A few days ago I read that the number of tokenized Bitcoins on Ethereum skyrocketed this month, reaching 107,000, estimated to be worth $1.15 billion. Tokenized Bitcoins, let people use BTC on the Ethereum network, instead of ETH, to issue loans or earn interest. While Wrapped Bitcoin (wBTC) is the most important tokenized Bitcoin project on Ethereum, people have twelve different alternatives to choose from, with the recent addition of Tron to the DeFi landscape (RSK, Liquid, WBTC, renBTC, hBTC, sBTC, imBTC, pBTC, tBTC, tzBTC, btc2). Last week, Tron entered a strategic alliance with BitGo, to bring WBTC to the Tron ecosystem, as a TRC-20 token. The token is backed 1:1 by Bitcoin deposits on BitGo Trust, a qualified custodian in the U.S. WBTC has been the key growth driver for DeFi on Ethereum. On Tron its meant to do exactly what it did for Ethereum, and create the sparks needed to jumpstart decentralized finance (DeFi) on Tron. Recently, tBTC re-launched and there’s now 83 tBTC ($885k) in circulation and Polkadot is also planning a tokenized BTC project with polkaBTC.
A few years back, could you ever imagine using Bitcoin on another blockchain like Ethereum? Well, the unthinkable has become possible. Tokenized Bitcoin combines the best of both worlds: Bitcoin’s brand and Ethereum’s smart contracts. If we were to make an analogy, Bitcoin is the dollar,= and Ethereum is SWIFT, the network that coordinates cross-border payments among banks.
Bitcoin can be tokenized on Ethereum in a variety of ways, with various tradeoffs including differing levels of decentralization and trust assumptions. But, regardless of the approach, the basic idea behind tokenizing Bitcoin is relatively simple.
Since Bitcoin cannot be easily moved cross-chain, tokenized versions of Bitcoin on Ethereum make it possible. These ERC-20s are pegged 1:1 to the price of BTC, being backed by the equivalent amount of Bitcoin. The first Bitcoin ERC-20 token was Wrapped Bitcoin (wBTC), which was launched in January 2019. While using wBTC does require trust in the custodians backing the token, trustless alternatives are emerging and growing quickly, such as renBTC and tBTC.
Initially, what drove the demand for WBTC was the ability to use your Bitcoin to take our a loan is, but what really ignited this crazy growth was being able to earn compound interest. Bitcoin’s exploded on Ethereum because of the incentives.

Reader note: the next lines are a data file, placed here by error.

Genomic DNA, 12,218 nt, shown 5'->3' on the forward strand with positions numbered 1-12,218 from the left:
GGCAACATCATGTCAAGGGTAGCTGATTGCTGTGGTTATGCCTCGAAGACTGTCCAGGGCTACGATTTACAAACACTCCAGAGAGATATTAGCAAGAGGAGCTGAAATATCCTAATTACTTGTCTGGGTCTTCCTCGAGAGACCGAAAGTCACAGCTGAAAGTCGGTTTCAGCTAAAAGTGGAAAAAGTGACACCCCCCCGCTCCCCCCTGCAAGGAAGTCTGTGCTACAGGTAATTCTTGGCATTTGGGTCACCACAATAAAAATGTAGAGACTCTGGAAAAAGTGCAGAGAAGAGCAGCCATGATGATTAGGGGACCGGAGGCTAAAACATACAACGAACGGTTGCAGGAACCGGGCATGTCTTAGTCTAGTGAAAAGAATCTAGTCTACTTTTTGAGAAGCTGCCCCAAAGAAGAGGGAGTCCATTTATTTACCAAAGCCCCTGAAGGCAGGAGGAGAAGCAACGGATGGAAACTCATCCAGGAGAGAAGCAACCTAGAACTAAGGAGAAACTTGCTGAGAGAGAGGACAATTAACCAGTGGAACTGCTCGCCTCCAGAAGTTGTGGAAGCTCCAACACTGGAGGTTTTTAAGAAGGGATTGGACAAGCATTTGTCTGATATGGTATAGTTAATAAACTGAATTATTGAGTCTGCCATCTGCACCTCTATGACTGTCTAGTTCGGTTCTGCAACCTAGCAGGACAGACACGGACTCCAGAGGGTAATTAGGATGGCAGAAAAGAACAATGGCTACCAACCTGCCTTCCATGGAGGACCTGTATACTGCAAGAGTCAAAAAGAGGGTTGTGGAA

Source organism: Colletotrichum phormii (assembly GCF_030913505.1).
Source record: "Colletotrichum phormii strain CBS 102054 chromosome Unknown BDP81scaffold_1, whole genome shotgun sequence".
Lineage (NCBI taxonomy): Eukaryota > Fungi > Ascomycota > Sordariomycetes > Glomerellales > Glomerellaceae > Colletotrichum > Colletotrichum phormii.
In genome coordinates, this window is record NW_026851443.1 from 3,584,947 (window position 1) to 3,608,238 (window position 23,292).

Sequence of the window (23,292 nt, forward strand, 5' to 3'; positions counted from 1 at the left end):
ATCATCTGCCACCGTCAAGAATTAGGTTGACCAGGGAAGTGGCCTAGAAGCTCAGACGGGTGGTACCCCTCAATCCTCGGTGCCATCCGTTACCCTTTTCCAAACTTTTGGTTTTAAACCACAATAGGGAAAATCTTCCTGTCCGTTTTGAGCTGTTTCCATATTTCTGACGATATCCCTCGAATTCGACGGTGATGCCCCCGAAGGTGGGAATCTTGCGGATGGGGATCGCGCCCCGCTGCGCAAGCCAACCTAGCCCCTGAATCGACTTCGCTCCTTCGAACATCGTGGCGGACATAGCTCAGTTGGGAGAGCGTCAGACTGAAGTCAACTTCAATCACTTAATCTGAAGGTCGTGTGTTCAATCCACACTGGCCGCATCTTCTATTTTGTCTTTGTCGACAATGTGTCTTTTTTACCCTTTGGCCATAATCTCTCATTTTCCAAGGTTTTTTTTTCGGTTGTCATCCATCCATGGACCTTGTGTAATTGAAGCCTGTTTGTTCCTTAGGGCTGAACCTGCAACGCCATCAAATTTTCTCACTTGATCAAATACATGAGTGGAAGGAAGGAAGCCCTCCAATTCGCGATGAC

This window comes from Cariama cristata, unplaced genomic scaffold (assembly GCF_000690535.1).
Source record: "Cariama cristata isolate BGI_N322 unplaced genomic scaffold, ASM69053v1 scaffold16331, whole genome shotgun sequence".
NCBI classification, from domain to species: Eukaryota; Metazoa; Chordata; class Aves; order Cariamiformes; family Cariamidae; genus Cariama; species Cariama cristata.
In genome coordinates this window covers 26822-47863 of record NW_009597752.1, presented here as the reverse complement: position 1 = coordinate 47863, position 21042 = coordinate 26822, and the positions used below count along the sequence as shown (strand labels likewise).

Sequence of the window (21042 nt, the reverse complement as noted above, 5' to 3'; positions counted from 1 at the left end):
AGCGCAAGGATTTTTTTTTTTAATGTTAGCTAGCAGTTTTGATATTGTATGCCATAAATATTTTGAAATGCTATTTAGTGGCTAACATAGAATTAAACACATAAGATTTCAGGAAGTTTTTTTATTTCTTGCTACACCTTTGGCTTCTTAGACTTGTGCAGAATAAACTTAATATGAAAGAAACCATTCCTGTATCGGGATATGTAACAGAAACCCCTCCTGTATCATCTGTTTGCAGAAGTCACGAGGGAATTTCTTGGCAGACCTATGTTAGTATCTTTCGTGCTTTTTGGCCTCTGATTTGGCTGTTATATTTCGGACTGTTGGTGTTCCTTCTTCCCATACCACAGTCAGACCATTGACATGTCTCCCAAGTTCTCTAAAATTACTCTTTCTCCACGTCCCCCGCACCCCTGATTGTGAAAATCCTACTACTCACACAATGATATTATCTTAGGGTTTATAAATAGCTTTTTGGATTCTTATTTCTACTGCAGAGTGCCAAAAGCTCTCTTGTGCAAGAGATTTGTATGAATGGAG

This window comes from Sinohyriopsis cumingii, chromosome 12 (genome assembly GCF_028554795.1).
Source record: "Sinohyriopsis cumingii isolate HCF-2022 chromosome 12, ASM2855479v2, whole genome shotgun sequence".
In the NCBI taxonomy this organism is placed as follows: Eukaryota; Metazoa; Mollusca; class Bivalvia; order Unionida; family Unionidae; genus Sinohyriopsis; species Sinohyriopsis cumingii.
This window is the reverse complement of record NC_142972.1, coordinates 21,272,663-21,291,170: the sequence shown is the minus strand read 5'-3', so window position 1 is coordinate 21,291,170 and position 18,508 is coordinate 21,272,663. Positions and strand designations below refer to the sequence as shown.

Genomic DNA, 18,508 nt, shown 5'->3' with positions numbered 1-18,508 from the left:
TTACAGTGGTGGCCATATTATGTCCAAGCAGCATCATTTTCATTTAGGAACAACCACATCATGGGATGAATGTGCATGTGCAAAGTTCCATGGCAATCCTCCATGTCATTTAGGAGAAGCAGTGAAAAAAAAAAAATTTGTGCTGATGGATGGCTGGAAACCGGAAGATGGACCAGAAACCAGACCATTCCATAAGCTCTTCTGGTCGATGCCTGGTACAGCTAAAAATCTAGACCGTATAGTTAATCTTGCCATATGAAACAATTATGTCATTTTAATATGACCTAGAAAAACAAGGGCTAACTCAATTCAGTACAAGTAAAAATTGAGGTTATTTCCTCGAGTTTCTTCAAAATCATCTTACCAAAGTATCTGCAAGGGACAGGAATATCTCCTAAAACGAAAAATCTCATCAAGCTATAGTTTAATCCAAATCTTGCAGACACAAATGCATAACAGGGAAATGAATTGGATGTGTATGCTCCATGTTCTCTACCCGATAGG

Bitcoin’s current market capitalization is five times higher than Ethereum, the second largest cryptocurrency. Tokenized Bitcoin lets investors to bring huge amounts of liquidity to Ethereum’s nascent DEX market. Because DeFi is still very new and immature, large price spreads between different DeFi markets, create huge arbitrage opportunities for traders.
The DeFi captures the early beginnings of a new and decentralized global financial system. It’s changing the game completely, when it comes to lending and borrowing and shows us the complementary nature of Ethereum and Bitcoin.
Bitcoin has come a long way since October 31, 2008. Right now, more Bitcoins than ever before are being sent over to Ethereum. While Bitcoins are being tokenized faster than they are mined, Bitcoin is and will always remain as the defining force driving the crypto markets.
In many ways, DeFi is Bitcoin 2.0. While DeFi is based on Ethereum, it furthers the Bitcoin narrative. As Ethereum 2.0 approaches and DeFi protocols start integrating layer 2 solutions, gas costs will decrease, and investors will be able to tokenize smaller amounts of Bitcoin. Also, USDC “meta-transactions”, which lets users to transfer ERC-20 tokens without having to own ETH, will reduce some of the complexities that new users face.
DeFi will continue to drive more Bitcoin to Ethereum, as crypto investors focus on high yield opportunities. Beyond existing DeFi protocols, future demand for tokenized Bitcoin will come from even more projects, new ones that don’t even exist yet today, given the pace of innovation.
Subscribe by email to join the other Fintech leaders who read our research daily to stay ahead of the curve. Check out our advisory services (how we pay for this free original research)